A fifth of Northern Irish construction firms operating at less than half capacity

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  • 07/06/2016
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A fifth of Northern Irish construction firms operating at less than half capacity
The forthcoming EU referendum is having a considerable impact on construction in Northern Ireland, with more than a fifth of companies operating at less than half capacity, according to a trade body.

The State of Trade report from the Construction Employers’ Federation (CEF), the representative body for the construction industry in Northern Ireland, and Pricewaterhouse Coopers, found that a decline in work available in Britain was a significant contributor to the decrease, with work there down from 15% in Q1 2014 to about 10% throughout 2015 and falling to 6% in Q1 2016.

The survey found that for the first quarter of 2016, 22% of companies were operating in ‘survival mode’, while the number of companies confident of growth fell slightly in 12 months, down from 50% in Q1 2015 to 48% in the first quarter of this year.

The proportion of firms reporting that their current workload had increased rose slightly to 33% in Q1 2016, from 27.5% in Q1 2015 but remained below the first three months of 2014 when half of companies surveyed reported increased demand and workload.

CEF managing director John Armstrong said the industry was not showing any real signs of sustainable recovery.

“This is another survey which suggests that the construction sector is not sharing in Northern Ireland’s modest economic recovery,” said Armstrong.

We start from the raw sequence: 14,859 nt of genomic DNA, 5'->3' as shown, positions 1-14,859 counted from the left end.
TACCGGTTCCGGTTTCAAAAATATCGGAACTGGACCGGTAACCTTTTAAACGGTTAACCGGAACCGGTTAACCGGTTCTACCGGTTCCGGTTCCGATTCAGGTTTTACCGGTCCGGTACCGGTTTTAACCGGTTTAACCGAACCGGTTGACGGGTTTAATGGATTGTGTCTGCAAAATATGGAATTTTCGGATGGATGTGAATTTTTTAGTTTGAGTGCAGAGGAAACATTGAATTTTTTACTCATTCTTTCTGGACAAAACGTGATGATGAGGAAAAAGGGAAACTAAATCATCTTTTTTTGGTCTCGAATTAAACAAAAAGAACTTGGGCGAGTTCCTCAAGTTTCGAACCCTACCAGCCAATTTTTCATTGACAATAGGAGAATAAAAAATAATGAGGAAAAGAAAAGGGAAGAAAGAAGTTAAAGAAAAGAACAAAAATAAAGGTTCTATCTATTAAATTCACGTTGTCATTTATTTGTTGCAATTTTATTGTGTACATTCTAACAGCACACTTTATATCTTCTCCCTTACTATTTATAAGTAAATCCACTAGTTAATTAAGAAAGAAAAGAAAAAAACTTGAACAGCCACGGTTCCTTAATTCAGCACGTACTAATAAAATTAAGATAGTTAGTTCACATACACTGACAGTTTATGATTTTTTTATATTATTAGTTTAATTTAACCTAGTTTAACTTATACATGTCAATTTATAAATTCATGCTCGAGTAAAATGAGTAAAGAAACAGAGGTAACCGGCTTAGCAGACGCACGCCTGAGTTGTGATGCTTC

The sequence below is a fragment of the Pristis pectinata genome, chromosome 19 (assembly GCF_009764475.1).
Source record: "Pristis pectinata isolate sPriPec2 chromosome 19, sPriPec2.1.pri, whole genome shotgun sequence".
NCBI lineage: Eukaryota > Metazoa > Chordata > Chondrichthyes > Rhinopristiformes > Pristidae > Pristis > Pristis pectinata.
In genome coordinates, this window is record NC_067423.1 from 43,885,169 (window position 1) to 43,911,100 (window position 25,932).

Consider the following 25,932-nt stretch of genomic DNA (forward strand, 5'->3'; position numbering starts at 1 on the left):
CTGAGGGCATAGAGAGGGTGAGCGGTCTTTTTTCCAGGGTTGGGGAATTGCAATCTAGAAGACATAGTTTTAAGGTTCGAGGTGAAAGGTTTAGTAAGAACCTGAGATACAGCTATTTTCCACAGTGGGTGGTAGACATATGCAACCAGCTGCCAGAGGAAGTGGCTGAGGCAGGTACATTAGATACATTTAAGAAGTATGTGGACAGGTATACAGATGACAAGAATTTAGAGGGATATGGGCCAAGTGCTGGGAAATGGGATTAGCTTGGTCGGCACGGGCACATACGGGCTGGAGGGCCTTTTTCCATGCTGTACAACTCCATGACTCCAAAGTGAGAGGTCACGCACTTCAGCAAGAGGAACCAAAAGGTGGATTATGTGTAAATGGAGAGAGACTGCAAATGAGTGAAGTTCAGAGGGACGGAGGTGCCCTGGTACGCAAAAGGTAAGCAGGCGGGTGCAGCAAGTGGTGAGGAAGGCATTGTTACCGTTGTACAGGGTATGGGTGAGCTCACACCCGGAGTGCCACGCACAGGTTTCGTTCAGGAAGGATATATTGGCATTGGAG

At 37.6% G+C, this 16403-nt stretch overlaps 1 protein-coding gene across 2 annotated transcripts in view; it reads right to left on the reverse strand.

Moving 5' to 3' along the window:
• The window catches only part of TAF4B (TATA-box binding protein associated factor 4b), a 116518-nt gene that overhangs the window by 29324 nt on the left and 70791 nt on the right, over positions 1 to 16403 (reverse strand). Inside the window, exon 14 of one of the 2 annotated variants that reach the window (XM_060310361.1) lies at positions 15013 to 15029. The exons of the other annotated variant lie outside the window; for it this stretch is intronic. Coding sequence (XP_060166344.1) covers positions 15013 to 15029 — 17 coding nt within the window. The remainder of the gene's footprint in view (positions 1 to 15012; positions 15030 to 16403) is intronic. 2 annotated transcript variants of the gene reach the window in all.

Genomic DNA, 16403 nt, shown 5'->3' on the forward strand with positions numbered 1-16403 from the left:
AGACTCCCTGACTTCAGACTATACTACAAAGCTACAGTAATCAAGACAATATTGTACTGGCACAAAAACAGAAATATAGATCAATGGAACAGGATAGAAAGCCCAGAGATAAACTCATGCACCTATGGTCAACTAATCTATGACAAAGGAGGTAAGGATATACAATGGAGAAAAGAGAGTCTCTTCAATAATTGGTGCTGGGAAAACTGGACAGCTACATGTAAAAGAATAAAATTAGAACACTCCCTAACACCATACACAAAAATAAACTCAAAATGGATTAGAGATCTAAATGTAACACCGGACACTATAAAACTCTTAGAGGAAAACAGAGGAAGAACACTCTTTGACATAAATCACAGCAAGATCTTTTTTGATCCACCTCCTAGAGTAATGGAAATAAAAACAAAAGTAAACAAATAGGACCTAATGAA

“The proportion of companies in survival mode is up, those anticipating growth and profitability are down and the percentage of work in Great Britain and Ireland has fallen.”

The survey asked CEF members their opinion on whether Britain should remain in the EU and 80% of respondents believed that it should remain, with just 16% supporting a Brexit.

“This is an industry for which borders represent barriers, where access to the EU market is important and where mobility of labour and currency stability is crucial,” said Armstrong.

“The fall in construction output across the UK in Q1 of 2016, has been attributed to concerns over the implications for continued EU membership. This may, in part account for the somewhat downbeat Northern Ireland results, but it is clear that the industry, right across the UK, has concerns about the outcome of the vote on 23 June.”

Armstrong said the one glimmer of hope for the sector was that a third of survey respondents expected the market to improve in the near future.

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